Economic Indicators

Economic Indicators

When one speaks of the economy they should
speak of it as if it were an animate object. An economy may healthy,
productive or efficient. Likewise, an economy may be weak, slow or
inefficient. The question is, how do we know how to classify our


Economists have devised numerous statistics
designed to ascertain the overall health of our economy.
Historically, the most quoted measure of economic activity is what is
called Gross National Product (GNP).

The Gross National Product (GNP) is a nation’s
total output of goods and services produced
a country in one year. In obtaining the value of the GNP, only the
final value of a product is counted (e.g. homes but not the
construction materials they were built with). The three major
components of GNP are consumer purchases, government spending,
private investment and exports. The formula is thus:

C + G + I + X =


The Gross Domestic Product (GDP), is the
monetary value of all goods and services performed
a nation in one year. GDP measures the economic strength of a nation.
It is computed by multiplying the quantity of all goods and services
by its price. When this is done for all three categories, Consumer
spending, Government Spending and Investments, the results are added
to give us the GDP.

C + G + I +F =

In the last several years GDP has gained
favor as a more accurate barometer of the state of the economy. With
growing globalization our economy is increasingly reliant on goods we
produce beyond our national borders. While GNP does not calculate
this, GDP does.

Though the GDP and GNP are the most widely used
system of determining a nation’s economic performance, they are
certainly not perfect. There are certain factors within the economy
that keep the GDP and GNP from being the most reliable measurements.

The first factors are reporting delays. Because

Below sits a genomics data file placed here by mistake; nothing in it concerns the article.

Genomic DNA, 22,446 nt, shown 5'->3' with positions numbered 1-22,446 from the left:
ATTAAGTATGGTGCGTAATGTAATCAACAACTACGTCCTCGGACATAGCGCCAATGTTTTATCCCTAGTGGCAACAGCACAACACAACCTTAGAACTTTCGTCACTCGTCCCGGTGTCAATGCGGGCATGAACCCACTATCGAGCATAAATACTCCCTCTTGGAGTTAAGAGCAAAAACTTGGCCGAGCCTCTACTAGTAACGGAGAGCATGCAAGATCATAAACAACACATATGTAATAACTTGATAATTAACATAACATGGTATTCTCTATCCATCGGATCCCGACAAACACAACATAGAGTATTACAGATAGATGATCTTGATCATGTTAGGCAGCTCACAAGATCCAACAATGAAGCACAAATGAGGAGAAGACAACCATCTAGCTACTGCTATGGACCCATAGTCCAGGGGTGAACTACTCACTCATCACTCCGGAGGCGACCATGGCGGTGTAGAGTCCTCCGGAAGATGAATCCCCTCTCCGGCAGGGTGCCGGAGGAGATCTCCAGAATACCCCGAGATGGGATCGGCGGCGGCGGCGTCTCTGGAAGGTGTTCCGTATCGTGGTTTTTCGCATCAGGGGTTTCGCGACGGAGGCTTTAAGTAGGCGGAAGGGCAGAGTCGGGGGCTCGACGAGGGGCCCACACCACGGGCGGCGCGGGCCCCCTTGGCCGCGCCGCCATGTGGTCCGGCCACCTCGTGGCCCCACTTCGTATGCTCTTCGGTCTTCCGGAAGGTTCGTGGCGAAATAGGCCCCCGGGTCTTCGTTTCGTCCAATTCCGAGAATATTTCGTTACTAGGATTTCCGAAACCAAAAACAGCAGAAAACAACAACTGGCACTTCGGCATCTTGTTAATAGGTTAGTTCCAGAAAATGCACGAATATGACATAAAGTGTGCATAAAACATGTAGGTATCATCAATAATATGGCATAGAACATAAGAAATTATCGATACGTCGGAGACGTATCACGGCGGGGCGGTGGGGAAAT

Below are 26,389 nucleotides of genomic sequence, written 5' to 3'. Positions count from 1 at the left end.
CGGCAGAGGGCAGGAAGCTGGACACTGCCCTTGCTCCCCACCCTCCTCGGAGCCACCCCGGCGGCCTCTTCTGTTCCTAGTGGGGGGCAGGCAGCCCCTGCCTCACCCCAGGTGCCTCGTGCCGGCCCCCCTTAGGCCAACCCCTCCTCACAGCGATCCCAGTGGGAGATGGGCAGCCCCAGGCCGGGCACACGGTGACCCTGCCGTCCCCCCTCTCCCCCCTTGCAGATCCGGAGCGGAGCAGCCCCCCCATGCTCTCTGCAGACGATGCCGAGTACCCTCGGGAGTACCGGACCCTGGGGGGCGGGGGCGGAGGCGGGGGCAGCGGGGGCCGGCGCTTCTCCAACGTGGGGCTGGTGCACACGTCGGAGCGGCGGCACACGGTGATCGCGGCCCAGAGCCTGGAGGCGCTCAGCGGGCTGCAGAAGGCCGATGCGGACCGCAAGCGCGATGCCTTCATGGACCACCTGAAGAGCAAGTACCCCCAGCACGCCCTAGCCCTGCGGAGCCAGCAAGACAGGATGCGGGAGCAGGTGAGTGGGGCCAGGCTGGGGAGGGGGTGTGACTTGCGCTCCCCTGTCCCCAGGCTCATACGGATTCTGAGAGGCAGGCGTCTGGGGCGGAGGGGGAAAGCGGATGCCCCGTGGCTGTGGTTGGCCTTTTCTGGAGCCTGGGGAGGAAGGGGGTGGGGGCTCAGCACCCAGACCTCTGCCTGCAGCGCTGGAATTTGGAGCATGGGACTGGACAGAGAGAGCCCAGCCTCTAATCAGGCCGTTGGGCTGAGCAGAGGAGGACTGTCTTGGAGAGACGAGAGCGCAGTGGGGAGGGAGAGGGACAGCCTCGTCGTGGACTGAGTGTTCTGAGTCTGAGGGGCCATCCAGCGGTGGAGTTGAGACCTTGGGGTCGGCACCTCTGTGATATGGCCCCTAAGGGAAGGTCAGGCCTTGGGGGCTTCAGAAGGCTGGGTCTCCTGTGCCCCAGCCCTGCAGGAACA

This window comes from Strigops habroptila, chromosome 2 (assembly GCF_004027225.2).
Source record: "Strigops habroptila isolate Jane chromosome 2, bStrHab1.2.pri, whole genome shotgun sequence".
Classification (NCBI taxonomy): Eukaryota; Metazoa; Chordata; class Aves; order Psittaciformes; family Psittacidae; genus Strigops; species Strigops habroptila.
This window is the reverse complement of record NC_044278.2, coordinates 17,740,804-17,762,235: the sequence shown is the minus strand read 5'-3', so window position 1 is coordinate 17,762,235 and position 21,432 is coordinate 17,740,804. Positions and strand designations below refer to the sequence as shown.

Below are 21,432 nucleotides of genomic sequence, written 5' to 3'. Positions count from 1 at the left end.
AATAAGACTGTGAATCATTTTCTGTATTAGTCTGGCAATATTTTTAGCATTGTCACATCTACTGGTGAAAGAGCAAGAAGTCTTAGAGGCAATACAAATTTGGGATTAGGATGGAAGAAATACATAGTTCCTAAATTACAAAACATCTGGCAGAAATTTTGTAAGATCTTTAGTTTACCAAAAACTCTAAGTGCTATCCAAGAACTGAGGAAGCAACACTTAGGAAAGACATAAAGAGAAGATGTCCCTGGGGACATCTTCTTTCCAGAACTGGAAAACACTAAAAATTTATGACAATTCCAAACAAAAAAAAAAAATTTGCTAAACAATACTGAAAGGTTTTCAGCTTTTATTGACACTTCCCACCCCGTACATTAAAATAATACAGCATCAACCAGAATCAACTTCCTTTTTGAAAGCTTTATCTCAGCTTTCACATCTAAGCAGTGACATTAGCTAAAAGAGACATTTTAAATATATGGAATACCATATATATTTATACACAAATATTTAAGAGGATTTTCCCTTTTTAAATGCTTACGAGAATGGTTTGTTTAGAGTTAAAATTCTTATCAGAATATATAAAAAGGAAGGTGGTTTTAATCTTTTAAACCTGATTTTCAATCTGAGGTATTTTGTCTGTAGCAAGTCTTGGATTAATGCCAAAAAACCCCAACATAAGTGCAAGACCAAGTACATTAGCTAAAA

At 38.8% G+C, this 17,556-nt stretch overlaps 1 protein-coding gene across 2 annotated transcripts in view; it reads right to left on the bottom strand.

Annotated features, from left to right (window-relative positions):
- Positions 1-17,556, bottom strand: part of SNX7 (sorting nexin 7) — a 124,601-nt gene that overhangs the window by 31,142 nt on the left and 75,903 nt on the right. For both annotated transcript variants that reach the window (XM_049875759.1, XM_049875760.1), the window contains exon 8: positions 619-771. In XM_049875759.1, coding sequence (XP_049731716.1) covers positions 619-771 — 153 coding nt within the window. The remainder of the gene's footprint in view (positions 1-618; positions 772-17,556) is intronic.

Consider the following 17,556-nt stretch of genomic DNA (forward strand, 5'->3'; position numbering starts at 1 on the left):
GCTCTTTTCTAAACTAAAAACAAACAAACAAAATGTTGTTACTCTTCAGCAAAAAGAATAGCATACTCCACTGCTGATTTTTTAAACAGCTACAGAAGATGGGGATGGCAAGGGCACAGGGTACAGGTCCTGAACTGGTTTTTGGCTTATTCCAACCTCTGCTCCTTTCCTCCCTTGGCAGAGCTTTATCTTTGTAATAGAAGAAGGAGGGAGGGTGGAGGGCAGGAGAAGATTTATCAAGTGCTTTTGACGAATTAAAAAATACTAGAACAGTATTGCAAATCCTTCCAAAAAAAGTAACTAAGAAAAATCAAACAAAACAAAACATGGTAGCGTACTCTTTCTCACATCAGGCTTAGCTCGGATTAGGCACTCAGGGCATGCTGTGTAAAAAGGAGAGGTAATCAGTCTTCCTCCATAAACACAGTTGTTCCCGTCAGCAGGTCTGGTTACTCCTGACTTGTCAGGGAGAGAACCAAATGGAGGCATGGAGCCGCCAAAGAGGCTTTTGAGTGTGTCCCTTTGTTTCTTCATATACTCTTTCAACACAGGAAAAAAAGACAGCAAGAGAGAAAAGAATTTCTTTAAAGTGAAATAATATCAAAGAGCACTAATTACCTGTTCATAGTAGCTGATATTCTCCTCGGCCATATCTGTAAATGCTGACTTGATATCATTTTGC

the reporting process on a nation’s monetary flow is so difficult to
document, GDP estimates are made quarterly. The figures are then
revised for months after that, so it takes a while to discover how
the economy actually performed. Thus there is a disparity between the
actual GDP and the reported GDP.

The second factor is the composition of output.
Generally, increases in the GDP insinuate that people had jobs and
earned an income. However, the GDP alone does not tell the
composition of the output. An increase in a certain amount of
dollars, may not mean that there was more output by laborers, but
that the government undertook production of lets say, a certain
weapon. A decline in GDP implies that the country is not doing as
well as it was before. Yet this does not always hold true, because
the decline could indicate a positive innovation such as a reduction
in the number of car batteries produced because a new one entered the
market that lasts for twice as long.

The third factor is quality of life. The GDP,
while it measures the production of a nation, has little to say about
the state in which the citizens are living. For example, a new
housing project may be built, but if its construction or location
interferes with the surrounding wildlife, then the value of the homes
could be viewed differently.

The fourth factor is the exclusion of non
market activities. Non market activities are those activities that do
not take place in the market, and most of them are not accounted for
because of measurement problems. Such activities include services
people provide for themselves like home maintenance, and the service
homemakers provide.

The fifth and final factor encompasses illegal
activities. The GDP also excludes many goods and services because
they’re illicit. These include gambling, smuggling, prostitution,
drugs, and counterfeiting. These activities as well as some legal
ones that are not disclosed because of tax reasons, is part of what
is called the underground economy.


The main purpose of any economic indicator is
to measure economic growth from one year to another. The problem with
this is that inflation creates what may be referred to as “phantom”
economic growth. Total production may remain stagnant one year but if
there is a three percent inflation rate it would appear as if
production (GNP or GDP) went up three percent. In order to deal
with the problem of skewed or inflated statistics economists have
developed a formula for factoring out inflation.

Examine the graph below.


This chart is merely a representation of the
difference between real and actual GNP. Real or what is also known as